Sun Microsystems to Layoff 4000 - 5000

By Nicole C. Wong
The Mercury News


June 1, 2006

Sun Microsystems's new chief executive bowed to Wall Street's demands for layoffs Wednesday by announcing the struggling computer server-maker will reduce its workforce by up to 5,000 people as part of a broad plan to stop financial losses.

The Santa Clara-based company, which employs 37,500 people worldwide, plans to shrink its workforce by up to 13 percent over the next six months. It will also shut down its Sunnyvale and Newark campuses, two of the four it has in Silicon Valley.

CEO Jonathan Schwartz said details about the job cuts, including what kinds of positions will be eliminated and how many pink slips will paper the Bay Area, will be worked out in coming weeks.

``At the outset, I know these changes will be tough for many employees,'' Schwartz told analysts and reporters during a conference call. But he said the turnaround plan will make Sun a company that is ``leaner and more efficient, as well as one that's simpler to understand.''

Industry analysts had mixed reactions to the announcement. Some had called for bigger workforce cuts of up to 30 percent, but most agreed that Sun needed to take action after four years of continuing financial losses.

``This is the bare minimum Sun needs to do,'' said Brent Bracelin, research analyst at Pacific Crest Securities. However, he added, ``There are other ways Sun can reduce the cost structure other than just laying people off. The focus strictly on headcount is a little short sighted.''

Sun is selling its Newark campus, which should result in annual savings of $30 million to $40 million, and vacating its leased facilities in Sunnyvale. It is also evaluating whether to shed other office sites, including ones gained through acquisitions. Sun employees will continue working at the Menlo Park campus and the Santa Clara headquarters campus as well as telecommuting from their homes.

The company also announced Wednesday it had removed a measure known as a poison pill provision that's used to prevent a hostile takeover. Schwartz said that action had no hidden message. ``I wouldn't look for any secret conspiracy there,'' he said to industry analysts. We're just being responsive to the shareholders.''

But Rob Enderle, principal analyst with the Enderle Group, didn't buy that.

``By eliminating the poison pill, they make themselves into an acquisition target,'' Enderle said. ``The consolidation of the real estate, the cutting back of costs related to long-term market growth, and the blanket reduction of employees are to improve the short-term -- and undoubtedly makes the company's financial attractiveness as an acquisition greater.''

The restructuring includes reducing the company's product line and scaling back research and development that is not core to its business. Those changes are expected to generate an annual savings between $480 million and $590 million.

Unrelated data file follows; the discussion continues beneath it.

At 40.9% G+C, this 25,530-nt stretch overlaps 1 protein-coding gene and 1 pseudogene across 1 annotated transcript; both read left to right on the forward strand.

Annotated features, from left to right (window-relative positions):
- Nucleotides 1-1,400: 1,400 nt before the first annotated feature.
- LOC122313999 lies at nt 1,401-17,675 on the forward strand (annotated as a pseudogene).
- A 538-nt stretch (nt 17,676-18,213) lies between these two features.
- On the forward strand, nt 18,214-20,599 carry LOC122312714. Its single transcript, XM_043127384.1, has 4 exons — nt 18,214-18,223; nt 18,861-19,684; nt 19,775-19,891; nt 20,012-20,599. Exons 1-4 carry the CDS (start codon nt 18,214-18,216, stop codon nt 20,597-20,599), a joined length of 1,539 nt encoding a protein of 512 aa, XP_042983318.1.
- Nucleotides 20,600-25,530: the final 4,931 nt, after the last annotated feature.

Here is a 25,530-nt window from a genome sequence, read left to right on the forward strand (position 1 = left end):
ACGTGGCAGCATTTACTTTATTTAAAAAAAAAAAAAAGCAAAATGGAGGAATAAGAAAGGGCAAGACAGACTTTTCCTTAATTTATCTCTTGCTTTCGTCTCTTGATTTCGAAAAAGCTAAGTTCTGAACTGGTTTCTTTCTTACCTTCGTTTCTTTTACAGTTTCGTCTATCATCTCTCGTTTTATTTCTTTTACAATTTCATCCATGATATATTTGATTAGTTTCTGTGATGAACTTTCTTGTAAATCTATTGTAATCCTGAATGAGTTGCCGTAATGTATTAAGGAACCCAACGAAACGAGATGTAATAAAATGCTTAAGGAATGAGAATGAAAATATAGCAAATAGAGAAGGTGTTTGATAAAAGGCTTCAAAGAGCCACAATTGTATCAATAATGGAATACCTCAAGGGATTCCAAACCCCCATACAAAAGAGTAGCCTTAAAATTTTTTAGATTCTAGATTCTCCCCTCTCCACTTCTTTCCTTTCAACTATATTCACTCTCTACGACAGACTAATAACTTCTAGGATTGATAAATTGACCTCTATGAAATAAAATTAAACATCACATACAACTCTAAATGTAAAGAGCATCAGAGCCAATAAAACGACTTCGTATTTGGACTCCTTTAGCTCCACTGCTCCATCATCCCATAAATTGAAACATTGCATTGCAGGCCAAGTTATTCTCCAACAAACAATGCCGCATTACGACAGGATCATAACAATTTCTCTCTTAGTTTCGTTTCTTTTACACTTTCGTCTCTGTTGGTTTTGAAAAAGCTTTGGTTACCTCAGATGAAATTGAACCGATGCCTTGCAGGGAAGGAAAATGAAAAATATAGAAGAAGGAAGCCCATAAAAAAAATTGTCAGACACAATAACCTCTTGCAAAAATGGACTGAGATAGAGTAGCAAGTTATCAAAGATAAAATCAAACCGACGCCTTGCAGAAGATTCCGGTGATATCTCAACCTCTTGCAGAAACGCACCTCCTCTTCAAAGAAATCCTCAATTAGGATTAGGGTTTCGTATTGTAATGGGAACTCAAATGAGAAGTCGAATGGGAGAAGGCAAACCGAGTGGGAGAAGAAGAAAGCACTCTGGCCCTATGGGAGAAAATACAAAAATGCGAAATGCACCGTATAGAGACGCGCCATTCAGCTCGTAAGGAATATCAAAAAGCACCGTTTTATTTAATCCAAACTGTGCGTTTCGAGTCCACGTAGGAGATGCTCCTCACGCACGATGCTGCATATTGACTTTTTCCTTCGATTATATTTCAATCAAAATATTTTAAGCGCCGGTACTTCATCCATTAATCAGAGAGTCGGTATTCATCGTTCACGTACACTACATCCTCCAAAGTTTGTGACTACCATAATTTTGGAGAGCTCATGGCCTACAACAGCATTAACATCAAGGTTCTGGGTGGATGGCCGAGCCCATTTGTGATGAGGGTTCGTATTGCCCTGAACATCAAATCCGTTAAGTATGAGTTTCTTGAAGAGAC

Sun's goal is to boost operating income to at least 4 percent of revenue within one year. It aims to eventually boost that operating income to at least 10 percent of revenue.

``Our industry is littered with companies that try to be all things to all people,'' Schwartz said, ``and that's not Sun.''

Sun -- which sells servers, software, storage and services -- has been scorched by criticism that it was wallowing in an identity crisis, wobbling between being a hardware company and a software company after the key markets it served collapsed with the dot-com bust.

Frank Gillett, a principal analyst with Forrester Research, said Sun still isn't being clear about how the company is going to shift to make money. During the conference call, Schwartz ``talked about continuing to be a product company, but also being a services company,'' Gillett said.

``What's interesting that the management has a clear vision of how the industry will evolve in the long run,'' but it is experimenting with how to make money in the short run, Gillett added.

Schwartz said the company's 24-year-old vision -- ``that the network is the computer'' -- remains unchanged. But Sun will be shifting resources. It will be hiring salespeople and technical specialists while laying off people in other roles, including positions that duplicate efforts, he said.

Sun will incur restructuring charges ranging from $340 million to $500 million over the next several quarters, with most of the hit coming in the quarter ending June 30.

Financial analysts pressed Schwartz for insight on whether more layoffs would be coming and what the philosophy is behind which areas of the company will be pared down. He said it ``would be a little premature'' to talk about the workforce size for 2008 and that ``everything's on the table.''

Enderle, the analyst, said questions remain about the restructuring Sun announced.

``If their strategy is to prepare the company for a sale, there's a lot of good here,'' Enderle said. ``If their strategy is to take the company forward by itself, there are a lot of things to be concerned about.''